jmapb at gmx.com
Mon Jun 25 19:01:00 UTC 2018
On 6/24/2018 2:08 PM, Selfish Seahorse wrote:
> No, a discount shop isn't the same as a a variety shop. To cite Wikipedia [^1]:
>> A discount store or discount shop is a retail shop which sells products at prices that are lower than the typical market price.
>> Discount stores/shops are not variety stores, which sell goods at a single price-point or multiples thereof (£1, $2, etc.). Discount stores differ from variety stores in that they sell many name-brand products, and because of the wide price range of the items offered.
> [^1]: https://en.wikipedia.org/wiki/Discount_store
The idea that a "variety store" must sell at a single price point is
oddly strict. In the USA we have many so-called "dollar stores" whose
prices are not constrained in that way -- they're just typically lower
that standard retail stores. Maybe 20 years ago they more-or-less stuck
to dollar prices. Those days are long over, but they're still operated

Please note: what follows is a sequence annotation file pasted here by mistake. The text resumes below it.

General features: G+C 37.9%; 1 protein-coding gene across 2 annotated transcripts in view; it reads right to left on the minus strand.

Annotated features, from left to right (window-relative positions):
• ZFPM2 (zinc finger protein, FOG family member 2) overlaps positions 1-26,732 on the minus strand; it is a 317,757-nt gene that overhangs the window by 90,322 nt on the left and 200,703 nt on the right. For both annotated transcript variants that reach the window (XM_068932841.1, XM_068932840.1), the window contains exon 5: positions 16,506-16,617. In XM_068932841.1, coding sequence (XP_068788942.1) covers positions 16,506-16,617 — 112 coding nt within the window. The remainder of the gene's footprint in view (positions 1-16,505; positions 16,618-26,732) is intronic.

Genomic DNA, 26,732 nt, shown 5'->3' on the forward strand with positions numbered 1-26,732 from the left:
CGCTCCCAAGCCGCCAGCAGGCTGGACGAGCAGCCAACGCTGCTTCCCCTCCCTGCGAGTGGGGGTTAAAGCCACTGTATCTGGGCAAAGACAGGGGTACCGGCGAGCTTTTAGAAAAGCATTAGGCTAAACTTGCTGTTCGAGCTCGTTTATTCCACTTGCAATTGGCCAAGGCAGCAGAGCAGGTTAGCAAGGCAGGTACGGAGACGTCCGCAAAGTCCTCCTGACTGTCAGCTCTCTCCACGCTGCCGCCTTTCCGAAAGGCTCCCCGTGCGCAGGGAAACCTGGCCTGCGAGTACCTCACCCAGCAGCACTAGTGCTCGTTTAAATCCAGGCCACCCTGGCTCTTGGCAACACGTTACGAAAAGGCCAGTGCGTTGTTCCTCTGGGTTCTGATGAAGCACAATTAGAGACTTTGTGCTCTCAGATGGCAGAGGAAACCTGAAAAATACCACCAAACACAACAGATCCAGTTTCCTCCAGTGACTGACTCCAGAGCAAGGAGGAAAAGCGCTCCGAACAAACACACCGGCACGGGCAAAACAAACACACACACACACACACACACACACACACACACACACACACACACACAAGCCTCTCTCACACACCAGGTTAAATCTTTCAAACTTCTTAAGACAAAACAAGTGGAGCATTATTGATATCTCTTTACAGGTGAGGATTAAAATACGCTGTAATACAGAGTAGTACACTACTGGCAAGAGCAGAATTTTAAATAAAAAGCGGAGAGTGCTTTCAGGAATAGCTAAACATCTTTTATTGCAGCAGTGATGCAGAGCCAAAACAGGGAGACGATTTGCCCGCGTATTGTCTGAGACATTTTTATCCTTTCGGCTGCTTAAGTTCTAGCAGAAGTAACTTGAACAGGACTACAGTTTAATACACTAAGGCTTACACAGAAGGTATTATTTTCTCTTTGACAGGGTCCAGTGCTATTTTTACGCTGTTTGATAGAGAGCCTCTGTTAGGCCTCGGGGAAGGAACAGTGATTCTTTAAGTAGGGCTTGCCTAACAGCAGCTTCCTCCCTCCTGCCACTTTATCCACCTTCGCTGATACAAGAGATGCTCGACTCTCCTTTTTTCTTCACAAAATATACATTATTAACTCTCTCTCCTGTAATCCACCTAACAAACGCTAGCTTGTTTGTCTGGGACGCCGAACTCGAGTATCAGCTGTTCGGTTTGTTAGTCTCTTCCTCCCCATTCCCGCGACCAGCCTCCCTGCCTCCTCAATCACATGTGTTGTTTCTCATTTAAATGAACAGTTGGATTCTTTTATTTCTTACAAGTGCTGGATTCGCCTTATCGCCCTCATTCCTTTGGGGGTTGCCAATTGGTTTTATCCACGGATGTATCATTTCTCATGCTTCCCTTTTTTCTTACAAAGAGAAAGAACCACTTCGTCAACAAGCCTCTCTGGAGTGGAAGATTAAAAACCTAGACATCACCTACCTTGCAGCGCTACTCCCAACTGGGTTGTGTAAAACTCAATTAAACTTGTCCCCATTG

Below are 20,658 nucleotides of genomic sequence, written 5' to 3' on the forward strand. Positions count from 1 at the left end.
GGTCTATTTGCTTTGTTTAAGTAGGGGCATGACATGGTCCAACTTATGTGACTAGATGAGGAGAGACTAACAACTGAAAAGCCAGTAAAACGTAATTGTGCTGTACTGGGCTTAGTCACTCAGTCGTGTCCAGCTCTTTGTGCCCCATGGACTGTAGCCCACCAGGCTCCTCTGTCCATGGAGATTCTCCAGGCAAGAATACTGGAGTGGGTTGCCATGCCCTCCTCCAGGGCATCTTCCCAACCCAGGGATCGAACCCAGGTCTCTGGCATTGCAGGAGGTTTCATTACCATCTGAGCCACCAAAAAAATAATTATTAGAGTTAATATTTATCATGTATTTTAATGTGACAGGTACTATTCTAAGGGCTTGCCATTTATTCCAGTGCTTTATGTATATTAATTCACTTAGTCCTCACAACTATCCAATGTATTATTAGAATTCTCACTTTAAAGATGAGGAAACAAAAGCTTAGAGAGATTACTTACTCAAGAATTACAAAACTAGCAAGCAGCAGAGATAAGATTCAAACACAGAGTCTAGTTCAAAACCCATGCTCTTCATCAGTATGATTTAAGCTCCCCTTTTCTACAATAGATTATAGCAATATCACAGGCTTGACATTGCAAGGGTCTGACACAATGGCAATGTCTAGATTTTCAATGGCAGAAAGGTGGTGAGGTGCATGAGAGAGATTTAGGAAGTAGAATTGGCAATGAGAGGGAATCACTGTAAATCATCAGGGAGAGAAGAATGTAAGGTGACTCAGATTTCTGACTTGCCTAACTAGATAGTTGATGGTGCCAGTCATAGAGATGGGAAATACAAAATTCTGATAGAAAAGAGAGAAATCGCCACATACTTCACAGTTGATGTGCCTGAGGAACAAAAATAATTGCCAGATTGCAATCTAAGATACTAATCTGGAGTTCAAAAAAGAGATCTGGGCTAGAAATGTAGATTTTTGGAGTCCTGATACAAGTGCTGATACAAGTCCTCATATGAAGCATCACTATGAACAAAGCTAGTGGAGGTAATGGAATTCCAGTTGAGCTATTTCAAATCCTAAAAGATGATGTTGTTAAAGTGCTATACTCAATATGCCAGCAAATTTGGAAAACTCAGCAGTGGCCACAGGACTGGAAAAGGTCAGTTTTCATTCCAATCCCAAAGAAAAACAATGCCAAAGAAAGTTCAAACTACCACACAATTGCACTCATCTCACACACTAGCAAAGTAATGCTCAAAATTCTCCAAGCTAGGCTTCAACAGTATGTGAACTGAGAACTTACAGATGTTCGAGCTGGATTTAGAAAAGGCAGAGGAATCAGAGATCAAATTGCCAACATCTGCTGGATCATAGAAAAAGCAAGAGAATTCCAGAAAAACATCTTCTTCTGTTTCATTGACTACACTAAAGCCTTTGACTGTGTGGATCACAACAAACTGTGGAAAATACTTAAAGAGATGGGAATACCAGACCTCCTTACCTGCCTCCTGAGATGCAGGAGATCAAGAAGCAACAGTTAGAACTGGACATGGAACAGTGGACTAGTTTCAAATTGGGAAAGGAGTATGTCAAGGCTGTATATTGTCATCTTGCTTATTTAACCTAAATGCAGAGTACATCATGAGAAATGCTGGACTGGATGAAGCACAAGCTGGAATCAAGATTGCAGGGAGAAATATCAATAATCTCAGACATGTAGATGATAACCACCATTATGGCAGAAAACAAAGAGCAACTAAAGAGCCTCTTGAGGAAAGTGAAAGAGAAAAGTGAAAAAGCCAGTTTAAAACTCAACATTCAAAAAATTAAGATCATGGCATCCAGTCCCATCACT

in the same spirit. (And even named that way -- Dollar Tree, Dollar
General, Ninety-nine Cent Store -- but many items are priced in the
Wikipedia even contradicts itself here -- the "discount store" article
claims that a "variety store" only sells at a single price point, while
the photo on the "variety store" page shows a so-called one-euro shop in
Amsterdam pricing goods at 0.99€, 1.49€, 3.49€, etc.
Is there something other than the increasingly bygone single-price
gimmick that we can use to discern between them? If not, I'd assert that
"discount store" and "variety store" are synonyms. ("Wide range" and
"many name-brand products" are pretty subjective.)
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